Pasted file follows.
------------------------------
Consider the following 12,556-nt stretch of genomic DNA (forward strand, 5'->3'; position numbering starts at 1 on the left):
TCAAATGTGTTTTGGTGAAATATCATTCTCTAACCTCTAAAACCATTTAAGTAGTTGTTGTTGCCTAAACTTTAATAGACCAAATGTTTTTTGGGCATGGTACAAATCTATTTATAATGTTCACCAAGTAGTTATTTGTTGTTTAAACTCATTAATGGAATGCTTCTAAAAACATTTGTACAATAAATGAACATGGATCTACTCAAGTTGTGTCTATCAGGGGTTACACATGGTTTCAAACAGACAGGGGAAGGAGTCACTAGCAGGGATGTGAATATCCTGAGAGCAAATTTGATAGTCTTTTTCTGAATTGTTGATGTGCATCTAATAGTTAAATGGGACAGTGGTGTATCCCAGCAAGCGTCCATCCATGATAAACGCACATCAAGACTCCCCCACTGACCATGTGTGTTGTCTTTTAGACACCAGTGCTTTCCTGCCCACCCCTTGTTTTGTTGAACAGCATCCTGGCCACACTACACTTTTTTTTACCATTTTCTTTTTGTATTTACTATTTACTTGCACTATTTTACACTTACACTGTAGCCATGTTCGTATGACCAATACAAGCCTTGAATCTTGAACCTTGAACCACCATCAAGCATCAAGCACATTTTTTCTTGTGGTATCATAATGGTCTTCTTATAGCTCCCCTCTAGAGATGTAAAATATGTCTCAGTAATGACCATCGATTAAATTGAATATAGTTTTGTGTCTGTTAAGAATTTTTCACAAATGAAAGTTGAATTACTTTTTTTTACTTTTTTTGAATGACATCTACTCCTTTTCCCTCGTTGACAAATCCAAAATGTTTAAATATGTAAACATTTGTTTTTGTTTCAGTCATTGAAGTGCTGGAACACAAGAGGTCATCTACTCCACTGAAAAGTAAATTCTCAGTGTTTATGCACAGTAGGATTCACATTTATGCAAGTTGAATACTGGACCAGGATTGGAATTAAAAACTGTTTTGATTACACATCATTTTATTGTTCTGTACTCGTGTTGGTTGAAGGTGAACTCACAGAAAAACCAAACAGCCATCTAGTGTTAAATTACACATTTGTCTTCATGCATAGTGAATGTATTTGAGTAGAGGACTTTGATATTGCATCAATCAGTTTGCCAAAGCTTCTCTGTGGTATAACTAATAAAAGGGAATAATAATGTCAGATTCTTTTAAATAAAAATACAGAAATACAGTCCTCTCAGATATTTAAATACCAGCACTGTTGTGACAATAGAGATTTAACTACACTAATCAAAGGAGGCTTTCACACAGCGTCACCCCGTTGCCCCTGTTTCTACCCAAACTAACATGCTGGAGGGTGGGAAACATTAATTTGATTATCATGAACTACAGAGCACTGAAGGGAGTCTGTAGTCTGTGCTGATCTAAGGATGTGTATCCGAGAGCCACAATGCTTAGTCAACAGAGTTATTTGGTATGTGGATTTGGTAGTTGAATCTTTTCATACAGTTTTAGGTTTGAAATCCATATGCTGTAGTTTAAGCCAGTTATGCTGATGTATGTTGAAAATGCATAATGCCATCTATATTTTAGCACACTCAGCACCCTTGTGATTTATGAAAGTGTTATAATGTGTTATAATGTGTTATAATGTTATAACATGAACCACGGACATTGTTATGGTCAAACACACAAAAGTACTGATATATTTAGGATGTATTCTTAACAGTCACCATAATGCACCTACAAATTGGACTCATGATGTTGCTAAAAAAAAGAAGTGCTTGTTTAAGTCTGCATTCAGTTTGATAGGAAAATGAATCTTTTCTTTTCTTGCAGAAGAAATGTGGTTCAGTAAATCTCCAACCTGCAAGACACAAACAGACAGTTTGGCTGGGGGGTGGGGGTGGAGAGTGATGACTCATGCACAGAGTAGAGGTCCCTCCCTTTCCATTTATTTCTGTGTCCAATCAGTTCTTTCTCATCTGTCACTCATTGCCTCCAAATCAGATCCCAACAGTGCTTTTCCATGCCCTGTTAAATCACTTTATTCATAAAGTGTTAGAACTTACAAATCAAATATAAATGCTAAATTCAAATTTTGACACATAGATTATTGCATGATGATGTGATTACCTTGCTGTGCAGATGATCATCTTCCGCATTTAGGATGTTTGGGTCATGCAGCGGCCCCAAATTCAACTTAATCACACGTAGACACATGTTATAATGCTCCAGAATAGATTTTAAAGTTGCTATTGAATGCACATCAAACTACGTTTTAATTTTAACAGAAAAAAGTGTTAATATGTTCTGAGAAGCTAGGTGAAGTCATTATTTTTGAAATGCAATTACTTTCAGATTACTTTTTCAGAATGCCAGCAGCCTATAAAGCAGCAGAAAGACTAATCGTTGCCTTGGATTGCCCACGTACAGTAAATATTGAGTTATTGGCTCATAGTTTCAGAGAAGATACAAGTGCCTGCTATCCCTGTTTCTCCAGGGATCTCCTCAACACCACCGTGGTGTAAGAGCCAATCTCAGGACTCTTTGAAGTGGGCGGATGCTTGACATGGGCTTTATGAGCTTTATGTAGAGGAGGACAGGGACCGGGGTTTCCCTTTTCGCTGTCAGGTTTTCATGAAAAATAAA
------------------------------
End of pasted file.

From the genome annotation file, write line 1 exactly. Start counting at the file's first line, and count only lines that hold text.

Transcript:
Consider the following 12,556-nt stretch of genomic DNA (forward strand, 5'->3'; position numbering starts at 1 on the left):